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Josh
Josh, Construction and Mechanical
Category: Home Improvement
Satisfied Customers: 169
Experience:  Construction / Remodeling and Related Fields / Mechanical Repair
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What is the resistance in ohms of an oven baking element

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I want to measure the resistance of the heating element of the oven. I calulate at 240V and an 2600watt element should give me about 22 ohms. E(voltage) squared divided by watts equals resistance. Is this correct? Does a ohm meter read the resistance of the oven element?
Thanks

Hi John,

First of all lets get some of formulas out of the way.

Voltage = Amps x Resistance (V=I xR)

Amps = Voltage / Resistance (I =V/R)

Resistance = Voltage / Amps (R= V/I)

Watts = Amps x Voltage (P = E X x I)

Power = the square of the Amperage x Resistance (P = I^2 x R)

Now we simply have to solve for what measurement we need.

What is the oven rated at (how many amps)?

Do you only have one element or multiple? Here's an example for you.

Say your oven is rated at 15 amps. 240 volts and you have only one element.

240 volts / 15 Amps = 16 Ohms of resistance per element. But if you have more than

one, you need to distribute the amperage equally for all. Example.

15 amps 240 volts and there are 4 elements.

15/4 =3.75 amps per element.

240 volts/ 3.75 amps = 64 Ohms of resistance for each element.

And yes, the multimeter should be able to read the resistance for you. Just make sure you have it set on the proper voltage for what you are checking. I hope this steers you in the right direction. Any additional information will be happily offered. Thank you for your question.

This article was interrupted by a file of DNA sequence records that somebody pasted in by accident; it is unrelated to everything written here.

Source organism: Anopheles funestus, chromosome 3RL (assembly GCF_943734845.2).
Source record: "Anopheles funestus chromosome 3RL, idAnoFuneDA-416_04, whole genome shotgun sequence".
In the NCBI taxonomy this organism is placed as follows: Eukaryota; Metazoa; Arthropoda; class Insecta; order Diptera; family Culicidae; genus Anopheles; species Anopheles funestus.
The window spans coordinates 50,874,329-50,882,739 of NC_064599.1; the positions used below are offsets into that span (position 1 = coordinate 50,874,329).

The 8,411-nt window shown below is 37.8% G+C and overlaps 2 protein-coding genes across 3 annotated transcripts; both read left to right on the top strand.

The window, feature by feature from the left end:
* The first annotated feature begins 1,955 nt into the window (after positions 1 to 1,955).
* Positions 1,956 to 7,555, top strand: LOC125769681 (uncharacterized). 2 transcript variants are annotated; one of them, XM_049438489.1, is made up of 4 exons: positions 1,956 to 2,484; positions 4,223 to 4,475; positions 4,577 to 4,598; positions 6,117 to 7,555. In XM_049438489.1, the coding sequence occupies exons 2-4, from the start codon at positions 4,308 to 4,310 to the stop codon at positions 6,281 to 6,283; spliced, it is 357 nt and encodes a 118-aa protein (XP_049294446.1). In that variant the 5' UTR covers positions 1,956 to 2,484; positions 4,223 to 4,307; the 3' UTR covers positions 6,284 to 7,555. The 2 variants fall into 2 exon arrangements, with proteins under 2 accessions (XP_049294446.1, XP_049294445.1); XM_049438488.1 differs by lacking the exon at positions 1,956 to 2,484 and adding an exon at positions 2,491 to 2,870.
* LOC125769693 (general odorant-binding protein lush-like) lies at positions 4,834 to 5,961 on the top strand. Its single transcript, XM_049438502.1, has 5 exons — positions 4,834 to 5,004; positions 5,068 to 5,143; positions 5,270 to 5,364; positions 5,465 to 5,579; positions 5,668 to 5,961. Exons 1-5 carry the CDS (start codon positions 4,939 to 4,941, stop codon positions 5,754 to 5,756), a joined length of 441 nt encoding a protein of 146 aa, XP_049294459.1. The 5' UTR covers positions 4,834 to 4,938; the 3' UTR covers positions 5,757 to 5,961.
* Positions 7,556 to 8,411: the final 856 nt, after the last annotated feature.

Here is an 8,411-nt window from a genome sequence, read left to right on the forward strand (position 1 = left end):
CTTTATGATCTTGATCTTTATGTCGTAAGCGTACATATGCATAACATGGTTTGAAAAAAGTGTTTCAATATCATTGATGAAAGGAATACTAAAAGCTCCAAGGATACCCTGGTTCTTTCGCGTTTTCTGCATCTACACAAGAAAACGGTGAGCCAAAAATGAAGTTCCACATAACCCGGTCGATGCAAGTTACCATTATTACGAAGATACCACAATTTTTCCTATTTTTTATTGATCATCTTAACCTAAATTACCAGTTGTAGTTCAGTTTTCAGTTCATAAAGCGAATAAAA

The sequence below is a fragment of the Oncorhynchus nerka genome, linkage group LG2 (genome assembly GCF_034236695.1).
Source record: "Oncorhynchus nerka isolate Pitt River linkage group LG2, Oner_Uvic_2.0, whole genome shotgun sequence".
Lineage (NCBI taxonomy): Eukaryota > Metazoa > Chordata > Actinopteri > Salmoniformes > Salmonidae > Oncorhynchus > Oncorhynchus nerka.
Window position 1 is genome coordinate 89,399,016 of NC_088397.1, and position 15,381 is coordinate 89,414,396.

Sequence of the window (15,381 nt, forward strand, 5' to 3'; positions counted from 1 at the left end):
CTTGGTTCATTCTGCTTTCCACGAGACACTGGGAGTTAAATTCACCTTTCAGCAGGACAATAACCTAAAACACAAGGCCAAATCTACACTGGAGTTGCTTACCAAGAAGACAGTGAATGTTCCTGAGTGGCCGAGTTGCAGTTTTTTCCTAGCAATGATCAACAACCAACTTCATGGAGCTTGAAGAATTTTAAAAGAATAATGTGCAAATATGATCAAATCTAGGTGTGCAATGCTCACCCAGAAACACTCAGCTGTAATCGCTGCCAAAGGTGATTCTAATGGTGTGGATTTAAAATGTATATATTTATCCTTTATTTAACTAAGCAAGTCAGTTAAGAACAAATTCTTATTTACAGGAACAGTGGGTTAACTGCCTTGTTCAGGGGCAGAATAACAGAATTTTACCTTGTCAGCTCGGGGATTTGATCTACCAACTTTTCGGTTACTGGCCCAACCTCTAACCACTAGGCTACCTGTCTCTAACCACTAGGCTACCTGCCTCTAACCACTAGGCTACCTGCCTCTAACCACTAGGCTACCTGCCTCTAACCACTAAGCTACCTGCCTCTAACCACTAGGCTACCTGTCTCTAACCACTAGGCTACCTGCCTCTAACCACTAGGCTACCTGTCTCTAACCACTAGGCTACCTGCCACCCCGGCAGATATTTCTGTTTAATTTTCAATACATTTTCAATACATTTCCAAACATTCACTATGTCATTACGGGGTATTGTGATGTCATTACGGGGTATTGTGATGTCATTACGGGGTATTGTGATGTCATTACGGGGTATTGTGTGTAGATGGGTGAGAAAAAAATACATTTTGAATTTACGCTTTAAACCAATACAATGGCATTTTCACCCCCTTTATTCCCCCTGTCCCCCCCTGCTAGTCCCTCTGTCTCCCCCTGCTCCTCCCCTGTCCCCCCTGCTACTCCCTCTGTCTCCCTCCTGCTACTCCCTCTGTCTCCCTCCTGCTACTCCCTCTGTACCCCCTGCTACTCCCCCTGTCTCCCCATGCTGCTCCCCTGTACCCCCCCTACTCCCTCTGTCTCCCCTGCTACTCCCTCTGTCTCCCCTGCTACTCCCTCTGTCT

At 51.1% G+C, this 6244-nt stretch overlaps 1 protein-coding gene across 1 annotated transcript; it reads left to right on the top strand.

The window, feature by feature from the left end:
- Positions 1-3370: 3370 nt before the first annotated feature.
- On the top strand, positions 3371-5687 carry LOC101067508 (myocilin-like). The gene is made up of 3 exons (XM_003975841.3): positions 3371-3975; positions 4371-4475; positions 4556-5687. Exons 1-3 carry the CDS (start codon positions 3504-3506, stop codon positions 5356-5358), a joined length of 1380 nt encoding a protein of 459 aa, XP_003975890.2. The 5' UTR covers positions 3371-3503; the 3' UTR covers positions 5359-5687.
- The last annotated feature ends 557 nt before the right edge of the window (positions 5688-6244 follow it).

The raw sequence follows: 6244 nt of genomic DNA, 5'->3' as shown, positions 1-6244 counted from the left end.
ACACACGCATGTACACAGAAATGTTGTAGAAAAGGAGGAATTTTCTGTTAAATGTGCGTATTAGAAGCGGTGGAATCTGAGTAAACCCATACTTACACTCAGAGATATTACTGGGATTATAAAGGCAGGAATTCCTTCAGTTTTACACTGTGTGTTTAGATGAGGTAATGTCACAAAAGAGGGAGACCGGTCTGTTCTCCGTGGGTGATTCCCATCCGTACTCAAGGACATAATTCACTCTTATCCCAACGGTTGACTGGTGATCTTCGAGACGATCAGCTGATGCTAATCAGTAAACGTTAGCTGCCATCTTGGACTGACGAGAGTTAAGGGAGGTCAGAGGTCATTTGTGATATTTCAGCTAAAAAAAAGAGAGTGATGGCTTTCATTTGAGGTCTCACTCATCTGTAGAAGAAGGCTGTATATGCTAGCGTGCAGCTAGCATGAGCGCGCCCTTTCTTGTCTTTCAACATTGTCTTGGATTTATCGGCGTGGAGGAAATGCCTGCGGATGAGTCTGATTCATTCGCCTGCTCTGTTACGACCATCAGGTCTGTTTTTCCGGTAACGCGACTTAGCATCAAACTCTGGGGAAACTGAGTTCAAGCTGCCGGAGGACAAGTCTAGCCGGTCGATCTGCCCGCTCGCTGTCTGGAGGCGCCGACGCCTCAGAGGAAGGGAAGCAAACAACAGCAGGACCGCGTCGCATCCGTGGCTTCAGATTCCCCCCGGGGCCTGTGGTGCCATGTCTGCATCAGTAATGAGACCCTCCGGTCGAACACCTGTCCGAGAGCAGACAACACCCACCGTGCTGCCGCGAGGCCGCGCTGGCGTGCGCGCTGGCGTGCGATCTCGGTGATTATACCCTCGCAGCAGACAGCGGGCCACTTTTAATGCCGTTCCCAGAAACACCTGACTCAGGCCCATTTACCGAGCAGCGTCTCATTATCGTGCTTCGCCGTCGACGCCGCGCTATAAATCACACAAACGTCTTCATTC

Josh

Customer: replied 9 years ago.
Josh,
Thanks for your efforts! I do not have the oven here where I am and do not have the nameplate info. I am bench testing the heating element and simply need to know what value to expect when I put my ohm meter across the leads of the element.
Perhaps it was a typo but I am not familiar with the formula P = EX x I.
In an AC circuit, the impedence (Z) is equal to the square of the voltage (E) divided by the apparent power (AP). In a resistive circuit, which the oven element is, I believe we can apply the formula R = E^2/P. If I know the resistance of the element, I can determine if the element will function or not. If I read infinity, I conclude that there is an "open" internally in the element. If I read about 22 ohms, then I know the element is still operable. The element operates at 240V and has a rating stamped on it of 2600W. My question is if this approach will give me the results I am looking for. Thanks for your time.

Hi John,

I'm sorry, I guess I misunderstood part of the question. You are just tesing to make sure the element is functioning. I think then, you are on the right track in your calculations. Sorry for the mix up. Sorry my equations are a little rusty as well.

Josh

 

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